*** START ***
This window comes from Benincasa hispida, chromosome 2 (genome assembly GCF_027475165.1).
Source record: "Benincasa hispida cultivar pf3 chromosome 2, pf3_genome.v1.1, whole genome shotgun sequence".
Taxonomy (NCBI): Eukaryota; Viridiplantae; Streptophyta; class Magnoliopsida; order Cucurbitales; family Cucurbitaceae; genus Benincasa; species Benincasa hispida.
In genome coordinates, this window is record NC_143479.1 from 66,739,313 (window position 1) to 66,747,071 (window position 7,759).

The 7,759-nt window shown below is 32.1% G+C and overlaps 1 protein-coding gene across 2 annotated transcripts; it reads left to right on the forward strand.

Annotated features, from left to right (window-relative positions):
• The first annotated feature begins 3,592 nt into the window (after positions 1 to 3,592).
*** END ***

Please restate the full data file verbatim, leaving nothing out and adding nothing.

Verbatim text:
This window comes from Benincasa hispida, chromosome 2 (genome assembly GCF_027475165.1).
Source record: "Benincasa hispida cultivar pf3 chromosome 2, pf3_genome.v1.1, whole genome shotgun sequence".
Taxonomy (NCBI): Eukaryota; Viridiplantae; Streptophyta; class Magnoliopsida; order Cucurbitales; family Cucurbitaceae; genus Benincasa; species Benincasa hispida.
In genome coordinates, this window is record NC_143479.1 from 66,739,313 (window position 1) to 66,747,071 (window position 7,759).

The 7,759-nt window shown below is 32.1% G+C and overlaps 1 protein-coding gene across 2 annotated transcripts; it reads left to right on the forward strand.

Annotated features, from left to right (window-relative positions):
• The first annotated feature begins 3,592 nt into the window (after positions 1 to 3,592).